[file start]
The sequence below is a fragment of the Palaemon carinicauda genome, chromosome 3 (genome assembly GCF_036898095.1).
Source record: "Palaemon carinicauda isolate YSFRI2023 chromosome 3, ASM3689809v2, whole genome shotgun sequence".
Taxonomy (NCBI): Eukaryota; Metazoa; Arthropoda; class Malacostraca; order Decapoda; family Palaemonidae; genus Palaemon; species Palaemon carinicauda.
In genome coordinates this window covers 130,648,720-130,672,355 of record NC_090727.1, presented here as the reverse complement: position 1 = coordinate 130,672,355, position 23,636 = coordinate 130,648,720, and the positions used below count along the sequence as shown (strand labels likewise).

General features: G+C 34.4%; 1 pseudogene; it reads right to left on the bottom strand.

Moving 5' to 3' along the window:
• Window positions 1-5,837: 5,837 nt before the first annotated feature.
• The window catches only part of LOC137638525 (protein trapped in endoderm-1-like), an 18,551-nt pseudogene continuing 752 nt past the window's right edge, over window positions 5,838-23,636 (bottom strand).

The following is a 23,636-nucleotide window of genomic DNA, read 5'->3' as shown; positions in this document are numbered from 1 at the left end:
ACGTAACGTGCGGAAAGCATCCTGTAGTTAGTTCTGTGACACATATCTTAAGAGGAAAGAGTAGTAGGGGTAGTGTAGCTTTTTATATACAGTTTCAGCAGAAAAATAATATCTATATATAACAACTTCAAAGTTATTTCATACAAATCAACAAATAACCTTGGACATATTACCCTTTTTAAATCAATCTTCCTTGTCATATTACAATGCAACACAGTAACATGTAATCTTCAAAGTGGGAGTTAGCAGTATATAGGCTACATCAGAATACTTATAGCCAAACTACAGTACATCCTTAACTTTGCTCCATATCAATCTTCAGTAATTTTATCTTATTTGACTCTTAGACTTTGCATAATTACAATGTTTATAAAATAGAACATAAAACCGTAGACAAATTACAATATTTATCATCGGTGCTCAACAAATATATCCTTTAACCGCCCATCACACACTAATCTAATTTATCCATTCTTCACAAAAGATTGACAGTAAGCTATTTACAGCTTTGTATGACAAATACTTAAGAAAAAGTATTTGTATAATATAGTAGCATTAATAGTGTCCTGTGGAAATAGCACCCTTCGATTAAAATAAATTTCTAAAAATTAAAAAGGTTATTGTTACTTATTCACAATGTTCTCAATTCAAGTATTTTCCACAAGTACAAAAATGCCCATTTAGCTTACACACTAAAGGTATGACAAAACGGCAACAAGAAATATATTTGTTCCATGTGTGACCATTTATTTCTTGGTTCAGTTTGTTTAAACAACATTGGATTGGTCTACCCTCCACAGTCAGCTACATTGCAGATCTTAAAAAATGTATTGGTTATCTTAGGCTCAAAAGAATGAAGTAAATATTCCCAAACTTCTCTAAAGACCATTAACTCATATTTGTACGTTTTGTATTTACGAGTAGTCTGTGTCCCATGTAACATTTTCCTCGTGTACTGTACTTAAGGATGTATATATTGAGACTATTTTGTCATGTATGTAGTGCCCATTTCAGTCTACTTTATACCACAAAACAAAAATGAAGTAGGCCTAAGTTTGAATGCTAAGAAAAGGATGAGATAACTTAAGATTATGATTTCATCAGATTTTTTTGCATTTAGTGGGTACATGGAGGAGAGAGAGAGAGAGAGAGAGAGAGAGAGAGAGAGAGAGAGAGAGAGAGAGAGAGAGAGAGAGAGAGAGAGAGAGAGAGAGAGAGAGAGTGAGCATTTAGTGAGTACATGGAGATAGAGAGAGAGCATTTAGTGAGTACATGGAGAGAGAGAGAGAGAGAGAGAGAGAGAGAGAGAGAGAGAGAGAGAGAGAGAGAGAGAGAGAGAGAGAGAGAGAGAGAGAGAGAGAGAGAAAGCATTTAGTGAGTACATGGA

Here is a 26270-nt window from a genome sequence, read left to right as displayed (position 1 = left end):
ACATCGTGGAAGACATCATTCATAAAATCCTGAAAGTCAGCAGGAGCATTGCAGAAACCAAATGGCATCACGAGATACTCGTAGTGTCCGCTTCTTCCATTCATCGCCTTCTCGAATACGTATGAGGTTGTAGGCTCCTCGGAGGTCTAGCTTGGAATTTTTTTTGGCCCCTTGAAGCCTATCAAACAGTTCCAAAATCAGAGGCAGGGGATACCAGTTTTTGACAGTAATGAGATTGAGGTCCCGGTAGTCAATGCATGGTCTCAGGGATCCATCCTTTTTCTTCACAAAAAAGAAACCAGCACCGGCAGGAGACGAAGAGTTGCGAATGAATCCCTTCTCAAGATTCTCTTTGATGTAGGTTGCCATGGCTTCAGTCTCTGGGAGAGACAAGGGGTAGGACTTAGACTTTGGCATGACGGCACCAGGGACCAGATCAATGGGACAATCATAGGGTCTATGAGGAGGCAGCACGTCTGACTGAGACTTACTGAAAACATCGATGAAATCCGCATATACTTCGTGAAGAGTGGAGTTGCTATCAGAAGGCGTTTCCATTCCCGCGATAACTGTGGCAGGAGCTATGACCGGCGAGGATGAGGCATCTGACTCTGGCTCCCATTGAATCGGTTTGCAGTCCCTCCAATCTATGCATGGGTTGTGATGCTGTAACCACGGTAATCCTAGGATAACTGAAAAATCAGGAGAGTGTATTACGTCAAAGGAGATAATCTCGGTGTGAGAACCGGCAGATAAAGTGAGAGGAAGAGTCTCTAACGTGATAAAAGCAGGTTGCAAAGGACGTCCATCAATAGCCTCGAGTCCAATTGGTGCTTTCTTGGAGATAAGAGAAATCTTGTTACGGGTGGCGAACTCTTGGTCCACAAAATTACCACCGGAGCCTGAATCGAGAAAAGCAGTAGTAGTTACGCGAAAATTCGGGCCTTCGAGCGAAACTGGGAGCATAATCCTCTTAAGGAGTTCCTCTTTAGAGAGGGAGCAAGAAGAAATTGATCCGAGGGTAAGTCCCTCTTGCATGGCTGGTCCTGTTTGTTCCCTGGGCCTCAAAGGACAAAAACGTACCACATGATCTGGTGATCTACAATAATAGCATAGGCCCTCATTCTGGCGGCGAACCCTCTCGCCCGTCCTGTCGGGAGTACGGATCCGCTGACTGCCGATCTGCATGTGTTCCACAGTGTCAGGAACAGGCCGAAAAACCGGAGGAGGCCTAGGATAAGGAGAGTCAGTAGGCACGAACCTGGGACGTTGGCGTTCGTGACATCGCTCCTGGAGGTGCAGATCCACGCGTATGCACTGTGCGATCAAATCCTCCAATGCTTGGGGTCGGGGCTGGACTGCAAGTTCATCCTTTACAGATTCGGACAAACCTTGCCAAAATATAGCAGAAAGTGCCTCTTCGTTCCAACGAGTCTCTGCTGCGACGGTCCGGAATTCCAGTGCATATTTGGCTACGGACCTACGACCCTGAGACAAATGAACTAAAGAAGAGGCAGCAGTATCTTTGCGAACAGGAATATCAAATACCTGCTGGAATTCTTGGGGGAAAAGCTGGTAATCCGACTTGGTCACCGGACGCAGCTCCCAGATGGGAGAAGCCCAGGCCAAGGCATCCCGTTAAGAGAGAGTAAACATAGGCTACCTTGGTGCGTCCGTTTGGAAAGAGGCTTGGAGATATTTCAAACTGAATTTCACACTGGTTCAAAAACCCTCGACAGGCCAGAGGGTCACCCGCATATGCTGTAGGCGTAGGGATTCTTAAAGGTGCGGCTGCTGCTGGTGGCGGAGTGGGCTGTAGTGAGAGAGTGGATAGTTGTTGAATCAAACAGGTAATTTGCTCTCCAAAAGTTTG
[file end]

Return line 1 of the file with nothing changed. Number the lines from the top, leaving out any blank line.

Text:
The sequence below is a fragment of the Palaemon carinicauda genome, chromosome 3 (genome assembly GCF_036898095.1).